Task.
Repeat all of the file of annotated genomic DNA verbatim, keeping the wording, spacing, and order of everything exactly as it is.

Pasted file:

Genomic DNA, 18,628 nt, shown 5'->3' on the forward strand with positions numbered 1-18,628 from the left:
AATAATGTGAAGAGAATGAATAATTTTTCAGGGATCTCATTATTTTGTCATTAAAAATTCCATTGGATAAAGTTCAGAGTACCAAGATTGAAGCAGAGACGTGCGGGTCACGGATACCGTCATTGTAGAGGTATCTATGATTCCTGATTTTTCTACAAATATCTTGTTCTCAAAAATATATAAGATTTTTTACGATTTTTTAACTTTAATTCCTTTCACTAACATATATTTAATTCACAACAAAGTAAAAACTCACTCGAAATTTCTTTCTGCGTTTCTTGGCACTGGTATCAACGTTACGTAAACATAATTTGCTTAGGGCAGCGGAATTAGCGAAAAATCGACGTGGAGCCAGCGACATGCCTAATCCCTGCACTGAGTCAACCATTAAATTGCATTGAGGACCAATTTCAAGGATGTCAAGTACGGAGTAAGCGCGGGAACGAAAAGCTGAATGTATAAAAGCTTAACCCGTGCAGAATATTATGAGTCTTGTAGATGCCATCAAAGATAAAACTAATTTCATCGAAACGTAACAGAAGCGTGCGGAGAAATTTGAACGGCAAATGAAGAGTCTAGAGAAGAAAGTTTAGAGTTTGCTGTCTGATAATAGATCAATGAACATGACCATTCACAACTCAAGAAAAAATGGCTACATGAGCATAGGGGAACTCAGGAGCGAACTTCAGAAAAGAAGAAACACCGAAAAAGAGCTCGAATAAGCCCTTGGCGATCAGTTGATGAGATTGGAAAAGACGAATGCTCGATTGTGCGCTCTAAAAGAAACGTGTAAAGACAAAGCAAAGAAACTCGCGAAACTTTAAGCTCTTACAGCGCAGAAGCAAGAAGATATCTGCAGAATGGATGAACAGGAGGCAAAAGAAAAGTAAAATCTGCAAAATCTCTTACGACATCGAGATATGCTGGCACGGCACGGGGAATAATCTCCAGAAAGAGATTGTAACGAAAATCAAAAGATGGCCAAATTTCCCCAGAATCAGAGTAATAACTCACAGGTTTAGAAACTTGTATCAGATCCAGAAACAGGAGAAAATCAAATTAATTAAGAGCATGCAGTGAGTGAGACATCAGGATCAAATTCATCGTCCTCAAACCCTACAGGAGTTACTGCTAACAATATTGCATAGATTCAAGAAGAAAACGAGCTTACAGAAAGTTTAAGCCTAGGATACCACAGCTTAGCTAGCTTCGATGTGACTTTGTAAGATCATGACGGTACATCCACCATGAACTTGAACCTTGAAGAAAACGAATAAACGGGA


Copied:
Genomic DNA, 18,628 nt, shown 5'->3' on the forward strand with positions numbered 1-18,628 from the left:
AATAATGTGAAGAGAATGAATAATTTTTCAGGGATCTCATTATTTTGTCATTAAAAATTCCATTGGATAAAGTTCAGAGTACCAAGATTGAAGCAGAGACGTGCGGGTCACGGATACCGTCATTGTAGAGGTATCTATGATTCCTGATTTTTCTACAAATATCTTGTTCTCAAAAATATATAAGATTTTTTACGATTTTTTAACTTTAATTCCTTTCACTAACATATATTTAATTCACAACAAAGTAAAAACTCACTCGAAATTTCTTTCTGCGTTTCTTGGCACTGGTATCAACGTTACGTAAACATAATTTGCTTAGGGCAGCGGAATTAGCGAAAAATCGACGTGGAGCCAGCGACATGCCTAATCCCTGCACTGAGTCAACCATTAAATTGCATTGAGGACCAATTTCAAGGATGTCAAGTACGGAGTAAGCGCGGGAACGAAAAGCTGAATGTATAAAAGCTTAACCCGTGCAGAATATTATGAGTCTTGTAGATGCCATCAAAGATAAAACTAATTTCATCGAAACGTAACAGAAGCGTGCGGAGAAATTTGAACGGCAAATGAAGAGTCTAGAGAAGAAAGTTTAGAGTTTGCTGTCTGATAATAGATCAATGAACATGACCATTCACAACTCAAGAAAAAATGGCTACATGAGCATAGGGGAACTCAGGAGCGAACTTCAGAAAAGAAGAAACACCGAAAAAGAGCTCGAATAAGCCCTTGGCGATCAGTTGATGAGATTGGAAAAGACGAATGCTCGATTGTGCGCTCTAAAAGAAACGTGTAAAGACAAAGCAAAGAAACTCGCGAAACTTTAAGCTCTTACAGCGCAGAAGCAAGAAGATATCTGCAGAATGGATGAACAGGAGGCAAAAGAAAAGTAAAATCTGCAAAATCTCTTACGACATCGAGATATGCTGGCACGGCACGGGGAATAATCTCCAGAAAGAGATTGTAACGAAAATCAAAAGATGGCCAAATTTCCCCAGAATCAGAGTAATAACTCACAGGTTTAGAAACTTGTATCAGATCCAGAAACAGGAGAAAATCAAATTAATTAAGAGCATGCAGTGAGTGAGACATCAGGATCAAATTCATCGTCCTCAAACCCTACAGGAGTTACTGCTAACAATATTGCATAGATTCAAGAAGAAAACGAGCTTACAGAAAGTTTAAGCCTAGGATACCACAGCTTAGCTAGCTTCGATGTGACTTTGTAAGATCATGACGGTACATCCACCATGAACTTGAACCTTGAAGAAAACGAATAAACGGGA